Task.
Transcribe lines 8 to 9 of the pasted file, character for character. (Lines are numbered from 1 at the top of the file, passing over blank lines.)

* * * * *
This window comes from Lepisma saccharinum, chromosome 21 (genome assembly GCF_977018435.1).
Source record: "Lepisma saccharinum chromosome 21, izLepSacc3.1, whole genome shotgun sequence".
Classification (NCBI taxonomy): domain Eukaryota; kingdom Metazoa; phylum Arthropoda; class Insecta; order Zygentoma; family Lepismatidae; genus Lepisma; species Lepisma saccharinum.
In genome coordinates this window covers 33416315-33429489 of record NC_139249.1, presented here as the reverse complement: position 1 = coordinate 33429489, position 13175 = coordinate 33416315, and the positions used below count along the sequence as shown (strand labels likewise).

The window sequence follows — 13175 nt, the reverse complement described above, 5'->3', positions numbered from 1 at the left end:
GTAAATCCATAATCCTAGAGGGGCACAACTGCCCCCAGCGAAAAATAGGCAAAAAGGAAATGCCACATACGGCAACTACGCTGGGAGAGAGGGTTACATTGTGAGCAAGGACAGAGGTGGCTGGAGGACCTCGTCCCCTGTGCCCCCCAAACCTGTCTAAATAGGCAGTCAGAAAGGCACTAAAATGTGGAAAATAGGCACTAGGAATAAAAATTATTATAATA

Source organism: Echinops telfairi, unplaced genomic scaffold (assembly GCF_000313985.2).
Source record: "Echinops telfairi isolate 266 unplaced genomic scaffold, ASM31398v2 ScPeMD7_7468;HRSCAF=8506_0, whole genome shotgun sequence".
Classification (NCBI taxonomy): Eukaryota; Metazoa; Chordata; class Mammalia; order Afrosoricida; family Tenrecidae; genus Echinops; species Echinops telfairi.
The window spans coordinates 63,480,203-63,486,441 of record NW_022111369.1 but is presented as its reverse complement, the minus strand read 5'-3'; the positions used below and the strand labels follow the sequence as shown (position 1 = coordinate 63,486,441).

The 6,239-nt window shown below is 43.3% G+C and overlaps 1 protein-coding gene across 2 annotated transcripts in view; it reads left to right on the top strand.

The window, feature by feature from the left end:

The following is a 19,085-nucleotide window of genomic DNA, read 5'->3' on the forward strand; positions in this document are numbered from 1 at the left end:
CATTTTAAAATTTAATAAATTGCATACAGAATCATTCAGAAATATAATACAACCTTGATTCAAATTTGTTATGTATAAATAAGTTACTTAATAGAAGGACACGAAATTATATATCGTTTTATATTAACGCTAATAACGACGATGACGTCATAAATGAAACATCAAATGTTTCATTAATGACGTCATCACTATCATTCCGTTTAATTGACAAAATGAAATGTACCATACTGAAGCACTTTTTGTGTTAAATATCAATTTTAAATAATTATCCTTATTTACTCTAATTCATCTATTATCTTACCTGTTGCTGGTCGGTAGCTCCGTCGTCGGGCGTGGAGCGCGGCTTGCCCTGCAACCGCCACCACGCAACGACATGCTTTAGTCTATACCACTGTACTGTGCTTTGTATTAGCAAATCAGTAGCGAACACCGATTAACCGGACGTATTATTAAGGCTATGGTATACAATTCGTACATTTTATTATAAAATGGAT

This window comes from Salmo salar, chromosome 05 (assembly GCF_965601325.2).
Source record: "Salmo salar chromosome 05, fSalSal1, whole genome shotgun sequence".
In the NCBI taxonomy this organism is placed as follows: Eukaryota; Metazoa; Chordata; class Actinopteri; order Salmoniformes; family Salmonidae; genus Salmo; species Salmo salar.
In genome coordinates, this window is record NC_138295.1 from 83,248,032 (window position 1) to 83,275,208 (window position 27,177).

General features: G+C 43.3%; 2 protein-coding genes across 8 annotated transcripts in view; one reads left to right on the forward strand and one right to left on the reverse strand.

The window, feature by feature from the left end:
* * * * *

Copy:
Source record: "Echinops telfairi isolate 266 unplaced genomic scaffold, ASM31398v2 ScPeMD7_7468;HRSCAF=8506_0, whole genome shotgun sequence".
Classification (NCBI taxonomy): Eukaryota; Metazoa; Chordata; class Mammalia; order Afrosoricida; family Tenrecidae; genus Echinops; species Echinops telfairi.